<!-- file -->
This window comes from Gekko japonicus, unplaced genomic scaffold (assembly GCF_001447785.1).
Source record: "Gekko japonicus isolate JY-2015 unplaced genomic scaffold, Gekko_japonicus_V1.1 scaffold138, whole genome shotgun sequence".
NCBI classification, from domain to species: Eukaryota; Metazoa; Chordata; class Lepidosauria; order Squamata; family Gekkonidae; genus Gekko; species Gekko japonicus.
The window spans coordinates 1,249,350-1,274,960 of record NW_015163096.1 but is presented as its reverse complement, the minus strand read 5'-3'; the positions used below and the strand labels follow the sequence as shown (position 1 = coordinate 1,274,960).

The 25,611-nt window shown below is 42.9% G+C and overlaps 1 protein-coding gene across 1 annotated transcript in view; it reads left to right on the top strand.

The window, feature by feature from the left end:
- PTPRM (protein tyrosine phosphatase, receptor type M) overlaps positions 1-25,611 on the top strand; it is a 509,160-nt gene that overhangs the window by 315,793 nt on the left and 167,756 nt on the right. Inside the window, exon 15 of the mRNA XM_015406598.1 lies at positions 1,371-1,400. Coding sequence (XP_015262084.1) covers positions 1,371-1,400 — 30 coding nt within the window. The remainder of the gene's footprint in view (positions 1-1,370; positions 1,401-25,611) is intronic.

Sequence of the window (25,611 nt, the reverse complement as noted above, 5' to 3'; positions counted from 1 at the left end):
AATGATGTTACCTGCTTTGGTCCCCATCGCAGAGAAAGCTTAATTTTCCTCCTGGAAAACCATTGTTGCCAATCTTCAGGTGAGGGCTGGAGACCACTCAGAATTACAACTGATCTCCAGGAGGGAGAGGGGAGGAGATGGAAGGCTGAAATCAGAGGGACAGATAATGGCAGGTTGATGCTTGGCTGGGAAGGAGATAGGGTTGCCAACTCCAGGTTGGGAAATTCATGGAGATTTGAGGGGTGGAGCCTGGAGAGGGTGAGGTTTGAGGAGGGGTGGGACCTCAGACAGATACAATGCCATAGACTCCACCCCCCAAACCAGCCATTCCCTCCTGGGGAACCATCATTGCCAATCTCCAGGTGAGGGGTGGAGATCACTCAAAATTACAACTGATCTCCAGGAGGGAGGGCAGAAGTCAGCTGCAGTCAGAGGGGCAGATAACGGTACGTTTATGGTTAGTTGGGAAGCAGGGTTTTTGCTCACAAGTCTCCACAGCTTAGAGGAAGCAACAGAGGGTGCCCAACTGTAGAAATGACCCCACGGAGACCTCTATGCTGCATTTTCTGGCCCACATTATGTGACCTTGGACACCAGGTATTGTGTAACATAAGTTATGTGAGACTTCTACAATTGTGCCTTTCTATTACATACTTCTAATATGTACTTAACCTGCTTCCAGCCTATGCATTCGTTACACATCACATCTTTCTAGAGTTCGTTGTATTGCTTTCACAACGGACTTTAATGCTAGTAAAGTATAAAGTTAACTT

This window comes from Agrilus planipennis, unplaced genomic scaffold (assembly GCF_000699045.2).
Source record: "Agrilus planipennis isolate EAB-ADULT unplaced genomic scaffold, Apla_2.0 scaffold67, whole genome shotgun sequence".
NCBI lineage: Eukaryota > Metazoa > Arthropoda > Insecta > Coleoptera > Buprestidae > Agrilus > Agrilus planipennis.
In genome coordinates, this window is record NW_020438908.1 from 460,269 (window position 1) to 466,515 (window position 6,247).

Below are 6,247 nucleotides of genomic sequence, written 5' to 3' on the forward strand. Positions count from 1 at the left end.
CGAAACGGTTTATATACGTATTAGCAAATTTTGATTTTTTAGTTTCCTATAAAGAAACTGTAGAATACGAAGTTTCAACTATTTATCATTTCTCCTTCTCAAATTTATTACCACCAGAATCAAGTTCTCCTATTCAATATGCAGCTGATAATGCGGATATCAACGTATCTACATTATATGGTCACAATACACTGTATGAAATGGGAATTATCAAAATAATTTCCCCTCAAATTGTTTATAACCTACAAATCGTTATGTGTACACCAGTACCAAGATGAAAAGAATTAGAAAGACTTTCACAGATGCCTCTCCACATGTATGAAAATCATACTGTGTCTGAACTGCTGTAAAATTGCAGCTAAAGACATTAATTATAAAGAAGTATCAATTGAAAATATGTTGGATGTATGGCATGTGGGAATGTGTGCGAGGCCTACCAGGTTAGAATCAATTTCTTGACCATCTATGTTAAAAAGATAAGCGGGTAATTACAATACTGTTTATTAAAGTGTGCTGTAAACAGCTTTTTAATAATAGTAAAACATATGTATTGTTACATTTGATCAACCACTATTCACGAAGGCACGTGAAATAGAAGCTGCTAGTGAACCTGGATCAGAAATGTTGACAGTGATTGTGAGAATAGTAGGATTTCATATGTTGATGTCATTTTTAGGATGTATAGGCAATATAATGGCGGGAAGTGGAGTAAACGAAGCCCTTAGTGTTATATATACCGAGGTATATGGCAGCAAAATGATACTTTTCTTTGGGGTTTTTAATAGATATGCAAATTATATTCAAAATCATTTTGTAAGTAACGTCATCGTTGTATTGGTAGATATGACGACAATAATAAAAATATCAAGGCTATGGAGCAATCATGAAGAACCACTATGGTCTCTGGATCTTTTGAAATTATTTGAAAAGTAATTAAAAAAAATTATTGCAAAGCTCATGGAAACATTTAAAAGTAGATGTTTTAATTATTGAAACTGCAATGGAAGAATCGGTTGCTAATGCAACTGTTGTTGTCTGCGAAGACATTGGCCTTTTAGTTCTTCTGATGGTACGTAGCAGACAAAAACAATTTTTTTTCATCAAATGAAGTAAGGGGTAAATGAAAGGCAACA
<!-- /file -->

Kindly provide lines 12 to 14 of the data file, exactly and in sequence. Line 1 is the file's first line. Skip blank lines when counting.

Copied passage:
NCBI lineage: Eukaryota > Metazoa > Arthropoda > Insecta > Coleoptera > Buprestidae > Agrilus > Agrilus planipennis.
In genome coordinates, this window is record NW_020438908.1 from 460,269 (window position 1) to 466,515 (window position 6,247).

Below are 6,247 nucleotides of genomic sequence, written 5' to 3' on the forward strand. Positions count from 1 at the left end.